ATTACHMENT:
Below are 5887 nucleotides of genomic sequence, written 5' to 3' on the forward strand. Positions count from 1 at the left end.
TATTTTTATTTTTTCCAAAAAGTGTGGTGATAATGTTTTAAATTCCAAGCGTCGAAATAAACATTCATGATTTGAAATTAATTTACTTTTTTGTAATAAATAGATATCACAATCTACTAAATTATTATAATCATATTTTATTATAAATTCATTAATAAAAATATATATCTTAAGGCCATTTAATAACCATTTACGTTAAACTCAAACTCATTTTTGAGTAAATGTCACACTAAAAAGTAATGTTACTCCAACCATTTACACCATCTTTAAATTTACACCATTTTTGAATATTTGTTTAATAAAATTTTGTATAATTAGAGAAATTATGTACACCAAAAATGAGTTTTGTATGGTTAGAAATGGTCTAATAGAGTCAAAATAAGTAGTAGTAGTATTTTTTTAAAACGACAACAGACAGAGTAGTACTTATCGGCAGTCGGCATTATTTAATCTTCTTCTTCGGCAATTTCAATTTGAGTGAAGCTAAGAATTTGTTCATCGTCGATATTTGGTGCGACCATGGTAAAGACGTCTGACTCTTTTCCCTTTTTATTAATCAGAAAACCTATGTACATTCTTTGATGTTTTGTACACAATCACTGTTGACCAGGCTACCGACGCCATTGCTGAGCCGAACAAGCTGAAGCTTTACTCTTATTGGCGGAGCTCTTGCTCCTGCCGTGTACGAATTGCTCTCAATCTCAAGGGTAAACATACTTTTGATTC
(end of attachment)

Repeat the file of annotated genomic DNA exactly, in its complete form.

Below are 5887 nucleotides of genomic sequence, written 5' to 3' on the forward strand. Positions count from 1 at the left end.
TATTTTTATTTTTTCCAAAAAGTGTGGTGATAATGTTTTAAATTCCAAGCGTCGAAATAAACATTCATGATTTGAAATTAATTTACTTTTTTGTAATAAATAGATATCACAATCTACTAAATTATTATAATCATATTTTATTATAAATTCATTAATAAAAATATATATCTTAAGGCCATTTAATAACCATTTACGTTAAACTCAAACTCATTTTTGAGTAAATGTCACACTAAAAAGTAATGTTACTCCAACCATTTACACCATCTTTAAATTTACACCATTTTTGAATATTTGTTTAATAAAATTTTGTATAATTAGAGAAATTATGTACACCAAAAATGAGTTTTGTATGGTTAGAAATGGTCTAATAGAGTCAAAATAAGTAGTAGTAGTATTTTTTTAAAACGACAACAGACAGAGTAGTACTTATCGGCAGTCGGCATTATTTAATCTTCTTCTTCGGCAATTTCAATTTGAGTGAAGCTAAGAATTTGTTCATCGTCGATATTTGGTGCGACCATGGTAAAGACGTCTGACTCTTTTCCCTTTTTATTAATCAGAAAACCTATGTACATTCTTTGATGTTTTGTACACAATCACTGTTGACCAGGCTACCGACGCCATTGCTGAGCCGAACAAGCTGAAGCTTTACTCTTATTGGCGGAGCTCTTGCTCCTGCCGTGTACGAATTGCTCTCAATCTCAAGGGTAAACATACTTTTGATTC